How To Help A Colic Baby Sleep

How To Help A Colic Baby Sleep

Posted by Kerry Nevins on

Are you distressed by the crying patterns of your colicky baby? Aside from the tears, if you have a baby with colic, it is more than likely that none of you are sleeping well. Many physicians still do not agree about what causes colic or how to cure it, but most will agree that after three months of age, your baby’s colic will vanish. Three months in "babyland" is a long time, right? 

If you have a baby with colic, here are some tips for surviving the next three months. 

Your Baby Should Only Have 60-90 Minute Breaks Between Naps

This is the maximum period of time a newborn should stay awake between naps believe it or not! Bear in mind that sometimes babies with colic will last only 40-60 minutes before needing another nap, depending on the duration of the previous one.

Use Your Soothing Skills

Babies with colic respond really well to the techniques laid out below. Start with the first step and work your way through the rest, you’ll be surprised at how effective this can be...

Swaddling - helps your baby feel safe and secure, mimics the womb and helps keep moro reflex at bay. You can read more about swaddling here.

Side/Stomach Hold - Instead of the typical cradle position, hold your baby on their sides, or face down similar to that football hold you might have learned about in newborn classes.

Swinging - use your body to sway your baby from side to side.

Sucking - offer your baby a pacifier or thumb to soothe and calm them.

Shushing -  make a light “shhhh-shhhh-shhhh” sound close to your baby’s ear as you perform all the previous techniques simultaneously. Even the white noise from vacuum cleaners and hair dryers can help calm down a fussy baby.

Naps and the Nursery

A 0-3 month old baby with colic can get about 4-6 naps a day with about 10 hours of sleep at night and 5 hours of sleep during the day. Encouraging your baby to take naps throughout the day will make it easier to put them down to bed for the night and should improve their chances of having a more restful night’s sleep. Ensure that the sleeping area is dark and calm and add white noise for added comfort. Try introducing an eat-play-sleep routine, feeding your baby after their nap, instead of before.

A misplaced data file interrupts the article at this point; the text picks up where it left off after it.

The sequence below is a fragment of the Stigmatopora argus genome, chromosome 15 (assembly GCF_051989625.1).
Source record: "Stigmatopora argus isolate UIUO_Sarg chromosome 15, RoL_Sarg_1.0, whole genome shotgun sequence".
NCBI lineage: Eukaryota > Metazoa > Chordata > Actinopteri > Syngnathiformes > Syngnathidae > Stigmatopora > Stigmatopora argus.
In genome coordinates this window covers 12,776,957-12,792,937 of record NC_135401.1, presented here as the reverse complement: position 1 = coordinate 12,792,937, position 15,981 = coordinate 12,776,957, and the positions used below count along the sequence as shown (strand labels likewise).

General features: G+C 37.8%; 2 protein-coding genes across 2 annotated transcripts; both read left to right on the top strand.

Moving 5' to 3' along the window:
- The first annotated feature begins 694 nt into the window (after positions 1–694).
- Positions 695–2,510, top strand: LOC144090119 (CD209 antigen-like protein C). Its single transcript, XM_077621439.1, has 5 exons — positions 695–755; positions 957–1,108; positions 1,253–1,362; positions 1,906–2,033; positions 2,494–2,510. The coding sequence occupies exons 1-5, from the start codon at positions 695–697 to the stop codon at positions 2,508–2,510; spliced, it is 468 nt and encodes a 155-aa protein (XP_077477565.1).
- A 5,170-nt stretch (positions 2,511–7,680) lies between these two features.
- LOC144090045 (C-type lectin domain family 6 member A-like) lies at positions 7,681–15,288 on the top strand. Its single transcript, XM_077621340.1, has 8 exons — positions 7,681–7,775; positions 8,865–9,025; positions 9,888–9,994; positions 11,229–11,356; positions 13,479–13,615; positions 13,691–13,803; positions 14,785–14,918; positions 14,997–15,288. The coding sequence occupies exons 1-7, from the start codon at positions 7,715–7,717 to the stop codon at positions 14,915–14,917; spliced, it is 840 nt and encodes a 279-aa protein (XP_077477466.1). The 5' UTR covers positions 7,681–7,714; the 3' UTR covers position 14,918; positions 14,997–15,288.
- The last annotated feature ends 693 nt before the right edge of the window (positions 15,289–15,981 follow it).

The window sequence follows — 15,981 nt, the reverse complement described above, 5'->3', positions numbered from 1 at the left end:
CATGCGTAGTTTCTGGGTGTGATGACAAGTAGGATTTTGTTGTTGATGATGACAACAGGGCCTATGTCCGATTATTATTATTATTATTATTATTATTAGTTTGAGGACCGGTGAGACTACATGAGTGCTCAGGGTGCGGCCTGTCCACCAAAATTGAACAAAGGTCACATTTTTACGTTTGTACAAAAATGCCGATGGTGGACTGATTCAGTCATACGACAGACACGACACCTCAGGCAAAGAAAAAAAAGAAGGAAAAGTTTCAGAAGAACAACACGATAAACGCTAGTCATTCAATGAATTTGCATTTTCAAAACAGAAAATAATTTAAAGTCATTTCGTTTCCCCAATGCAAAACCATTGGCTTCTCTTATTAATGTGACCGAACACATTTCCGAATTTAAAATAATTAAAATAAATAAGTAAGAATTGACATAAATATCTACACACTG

Reduce Evening Stimulation

Most babies, including those without colic, experience the Witching Hour after 5pm. Babies can be overstimulated at the slightest thing, causing more annoyance than normal. This means allowing minimal TV, dimming the lights, and making sure the room you're in isn't too exciting or interesting. During this time, restrict guests, asking them to visit in the morning instead, when your baby is more rested. 

Routines & Bedtime

We can send babies social signals as early as 6-8 weeks old, which allows them to understand what's next, such as: bath time, a relaxing massage and a feed in their bed. This routine will be a signal that it's time to wind down and go to sleep. 

Babies with colic tend to sleep best at a 30 degree angle in an elevated cribs, or swaddled and propped up in a semi-upright position. Feeding just after naps rather than before means your baby is less likely to encounter any digestive problems.

Here’s the good news: The average baby with colic will grow out of it between 3-4 months of age (thank goodness!) 

For more information on baby colic and reflux, you might like to read these blogs:

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